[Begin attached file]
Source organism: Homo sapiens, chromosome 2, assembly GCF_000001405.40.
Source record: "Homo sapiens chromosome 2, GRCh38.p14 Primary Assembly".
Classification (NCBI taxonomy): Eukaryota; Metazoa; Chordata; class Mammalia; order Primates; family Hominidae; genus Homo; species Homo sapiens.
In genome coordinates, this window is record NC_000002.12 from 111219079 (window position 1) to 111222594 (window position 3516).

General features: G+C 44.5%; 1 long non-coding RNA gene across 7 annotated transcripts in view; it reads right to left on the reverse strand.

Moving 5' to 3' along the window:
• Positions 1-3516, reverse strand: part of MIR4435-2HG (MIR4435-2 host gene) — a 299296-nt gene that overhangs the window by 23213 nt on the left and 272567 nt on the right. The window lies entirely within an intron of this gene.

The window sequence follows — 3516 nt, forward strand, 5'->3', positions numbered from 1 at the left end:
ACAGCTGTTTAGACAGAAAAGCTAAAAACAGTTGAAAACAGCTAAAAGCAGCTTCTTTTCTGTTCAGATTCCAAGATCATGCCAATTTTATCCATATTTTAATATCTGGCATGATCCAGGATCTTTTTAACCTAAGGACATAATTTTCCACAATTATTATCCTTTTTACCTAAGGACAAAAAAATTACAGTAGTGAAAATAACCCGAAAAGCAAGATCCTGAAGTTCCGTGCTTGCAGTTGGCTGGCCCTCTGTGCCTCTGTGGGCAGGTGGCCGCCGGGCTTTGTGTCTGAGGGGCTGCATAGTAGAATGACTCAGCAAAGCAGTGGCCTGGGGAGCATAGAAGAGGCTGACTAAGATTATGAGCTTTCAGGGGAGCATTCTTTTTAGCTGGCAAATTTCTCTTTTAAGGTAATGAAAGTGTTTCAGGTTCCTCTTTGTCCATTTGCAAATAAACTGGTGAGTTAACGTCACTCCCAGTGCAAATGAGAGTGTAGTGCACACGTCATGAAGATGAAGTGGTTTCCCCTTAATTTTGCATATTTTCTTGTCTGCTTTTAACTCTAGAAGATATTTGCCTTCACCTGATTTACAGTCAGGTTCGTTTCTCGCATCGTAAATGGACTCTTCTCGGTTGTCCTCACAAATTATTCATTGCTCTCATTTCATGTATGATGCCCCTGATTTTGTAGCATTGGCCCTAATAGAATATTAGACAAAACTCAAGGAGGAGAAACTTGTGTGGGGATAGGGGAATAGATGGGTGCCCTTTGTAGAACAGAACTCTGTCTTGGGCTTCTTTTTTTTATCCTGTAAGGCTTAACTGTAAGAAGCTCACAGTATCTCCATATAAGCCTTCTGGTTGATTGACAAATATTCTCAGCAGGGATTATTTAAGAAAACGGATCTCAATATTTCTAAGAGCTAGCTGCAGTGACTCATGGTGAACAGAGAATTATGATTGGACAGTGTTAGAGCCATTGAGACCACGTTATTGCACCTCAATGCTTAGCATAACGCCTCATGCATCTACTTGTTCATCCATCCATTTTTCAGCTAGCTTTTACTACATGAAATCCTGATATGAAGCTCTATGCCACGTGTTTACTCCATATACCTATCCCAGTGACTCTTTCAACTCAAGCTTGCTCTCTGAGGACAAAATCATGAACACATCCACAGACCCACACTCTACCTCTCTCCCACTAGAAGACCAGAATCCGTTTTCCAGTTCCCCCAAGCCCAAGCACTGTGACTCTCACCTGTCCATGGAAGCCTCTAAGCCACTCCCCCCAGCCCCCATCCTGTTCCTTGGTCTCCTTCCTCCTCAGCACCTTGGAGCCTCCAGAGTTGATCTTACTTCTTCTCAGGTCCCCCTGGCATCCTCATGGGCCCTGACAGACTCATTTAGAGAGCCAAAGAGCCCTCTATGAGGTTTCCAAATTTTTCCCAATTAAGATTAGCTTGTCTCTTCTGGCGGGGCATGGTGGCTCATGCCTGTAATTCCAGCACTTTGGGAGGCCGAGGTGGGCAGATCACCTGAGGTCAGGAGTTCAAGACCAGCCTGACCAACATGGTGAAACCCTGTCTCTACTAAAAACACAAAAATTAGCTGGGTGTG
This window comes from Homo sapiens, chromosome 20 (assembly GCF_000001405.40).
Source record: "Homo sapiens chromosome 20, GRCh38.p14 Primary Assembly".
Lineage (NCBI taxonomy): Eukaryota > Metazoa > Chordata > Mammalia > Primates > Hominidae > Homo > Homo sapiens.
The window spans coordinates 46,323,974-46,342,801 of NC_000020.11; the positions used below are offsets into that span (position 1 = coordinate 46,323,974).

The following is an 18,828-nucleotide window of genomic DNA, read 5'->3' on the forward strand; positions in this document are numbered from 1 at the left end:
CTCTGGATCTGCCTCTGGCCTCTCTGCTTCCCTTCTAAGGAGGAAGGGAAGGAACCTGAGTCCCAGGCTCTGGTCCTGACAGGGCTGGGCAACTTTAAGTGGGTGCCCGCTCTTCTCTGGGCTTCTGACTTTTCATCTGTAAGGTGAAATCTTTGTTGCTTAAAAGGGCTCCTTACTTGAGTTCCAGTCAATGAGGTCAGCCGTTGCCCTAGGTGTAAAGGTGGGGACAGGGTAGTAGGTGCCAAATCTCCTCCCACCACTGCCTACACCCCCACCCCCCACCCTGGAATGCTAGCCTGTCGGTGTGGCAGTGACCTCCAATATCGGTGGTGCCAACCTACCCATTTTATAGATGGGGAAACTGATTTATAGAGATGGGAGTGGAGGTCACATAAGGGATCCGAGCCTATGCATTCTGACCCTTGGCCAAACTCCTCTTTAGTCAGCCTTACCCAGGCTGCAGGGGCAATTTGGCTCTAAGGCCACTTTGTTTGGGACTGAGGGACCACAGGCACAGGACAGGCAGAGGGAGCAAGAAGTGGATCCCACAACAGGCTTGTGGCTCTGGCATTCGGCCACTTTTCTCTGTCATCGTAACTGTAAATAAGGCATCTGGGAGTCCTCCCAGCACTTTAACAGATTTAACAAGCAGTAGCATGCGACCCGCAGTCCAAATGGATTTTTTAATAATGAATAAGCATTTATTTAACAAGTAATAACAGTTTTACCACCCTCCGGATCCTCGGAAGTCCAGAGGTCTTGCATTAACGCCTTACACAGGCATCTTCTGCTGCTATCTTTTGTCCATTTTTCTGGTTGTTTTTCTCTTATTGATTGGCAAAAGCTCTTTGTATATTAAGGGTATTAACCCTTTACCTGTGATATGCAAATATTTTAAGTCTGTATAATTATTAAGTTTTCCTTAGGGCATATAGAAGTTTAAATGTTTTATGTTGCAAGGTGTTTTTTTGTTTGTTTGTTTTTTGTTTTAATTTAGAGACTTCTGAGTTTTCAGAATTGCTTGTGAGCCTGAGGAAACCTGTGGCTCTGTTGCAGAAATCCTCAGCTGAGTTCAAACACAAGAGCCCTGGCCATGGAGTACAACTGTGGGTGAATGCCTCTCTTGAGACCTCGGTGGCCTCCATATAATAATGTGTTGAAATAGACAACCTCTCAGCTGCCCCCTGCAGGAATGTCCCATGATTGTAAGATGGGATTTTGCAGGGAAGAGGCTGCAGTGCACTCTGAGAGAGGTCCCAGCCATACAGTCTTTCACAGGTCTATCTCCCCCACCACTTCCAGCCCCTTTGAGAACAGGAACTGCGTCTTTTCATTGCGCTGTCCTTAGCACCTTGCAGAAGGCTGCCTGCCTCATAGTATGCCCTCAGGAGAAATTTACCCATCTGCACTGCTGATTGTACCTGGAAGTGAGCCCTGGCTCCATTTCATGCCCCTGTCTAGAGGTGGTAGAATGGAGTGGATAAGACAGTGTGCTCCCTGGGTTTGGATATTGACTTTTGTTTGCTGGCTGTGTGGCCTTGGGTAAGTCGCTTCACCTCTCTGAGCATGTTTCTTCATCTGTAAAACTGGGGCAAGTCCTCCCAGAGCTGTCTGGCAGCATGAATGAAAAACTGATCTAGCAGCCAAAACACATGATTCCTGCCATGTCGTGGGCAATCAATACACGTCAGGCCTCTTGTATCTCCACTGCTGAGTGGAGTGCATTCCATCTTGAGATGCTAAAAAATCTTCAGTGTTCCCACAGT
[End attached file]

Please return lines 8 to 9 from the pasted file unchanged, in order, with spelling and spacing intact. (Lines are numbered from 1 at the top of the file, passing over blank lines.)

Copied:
The window sequence follows — 3516 nt, forward strand, 5'->3', positions numbered from 1 at the left end:
ACAGCTGTTTAGACAGAAAAGCTAAAAACAGTTGAAAACAGCTAAAAGCAGCTTCTTTTCTGTTCAGATTCCAAGATCATGCCAATTTTATCCATATTTTAATATCTGGCATGATCCAGGATCTTTTTAACCTAAGGACATAATTTTCCACAATTATTATCCTTTTTACCTAAGGACAAAAAAATTACAGTAGTGAAAATAACCCGAAAAGCAAGATCCTGAAGTTCCGTGCTTGCAGTTGGCTGGCCCTCTGTGCCTCTGTGGGCAGGTGGCCGCCGGGCTTTGTGTCTGAGGGGCTGCATAGTAGAATGACTCAGCAAAGCAGTGGCCTGGGGAGCATAGAAGAGGCTGACTAAGATTATGAGCTTTCAGGGGAGCATTCTTTTTAGCTGGCAAATTTCTCTTTTAAGGTAATGAAAGTGTTTCAGGTTCCTCTTTGTCCATTTGCAAATAAACTGGTGAGTTAACGTCACTCCCAGTGCAAATGAGAGTGTAGTGCACACGTCATGAAGATGAAGTGGTTTCCCCTTAATTTTGCATATTTTCTTGTCTGCTTTTAACTCTAGAAGATATTTGCCTTCACCTGATTTACAGTCAGGTTCGTTTCTCGCATCGTAAATGGACTCTTCTCGGTTGTCCTCACAAATTATTCATTGCTCTCATTTCATGTATGATGCCCCTGATTTTGTAGCATTGGCCCTAATAGAATATTAGACAAAACTCAAGGAGGAGAAACTTGTGTGGGGATAGGGGAATAGATGGGTGCCCTTTGTAGAACAGAACTCTGTCTTGGGCTTCTTTTTTTTATCCTGTAAGGCTTAACTGTAAGAAGCTCACAGTATCTCCATATAAGCCTTCTGGTTGATTGACAAATATTCTCAGCAGGGATTATTTAAGAAAACGGATCTCAATATTTCTAAGAGCTAGCTGCAGTGACTCATGGTGAACAGAGAATTATGATTGGACAGTGTTAGAGCCATTGAGACCACGTTATTGCACCTCAATGCTTAGCATAACGCCTCATGCATCTACTTGTTCATCCATCCATTTTTCAGCTAGCTTTTACTACATGAAATCCTGATATGAAGCTCTATGCCACGTGTTTACTCCATATACCTATCCCAGTGACTCTTTCAACTCAAGCTTGCTCTCTGAGGACAAAATCATGAACACATCCACAGACCCACACTCTACCTCTCTCCCACTAGAAGACCAGAATCCGTTTTCCAGTTCCCCCAAGCCCAAGCACTGTGACTCTCACCTGTCCATGGAAGCCTCTAAGCCACTCCCCCCAGCCCCCATCCTGTTCCTTGGTCTCCTTCCTCCTCAGCACCTTGGAGCCTCCAGAGTTGATCTTACTTCTTCTCAGGTCCCCCTGGCATCCTCATGGGCCCTGACAGACTCATTTAGAGAGCCAAAGAGCCCTCTATGAGGTTTCCAAATTTTTCCCAATTAAGATTAGCTTGTCTCTTCTGGCGGGGCATGGTGGCTCATGCCTGTAATTCCAGCACTTTGGGAGGCCGAGGTGGGCAGATCACCTGAGGTCAGGAGTTCAAGACCAGCCTGACCAACATGGTGAAACCCTGTCTCTACTAAAAACACAAAAATTAGCTGGGTGTG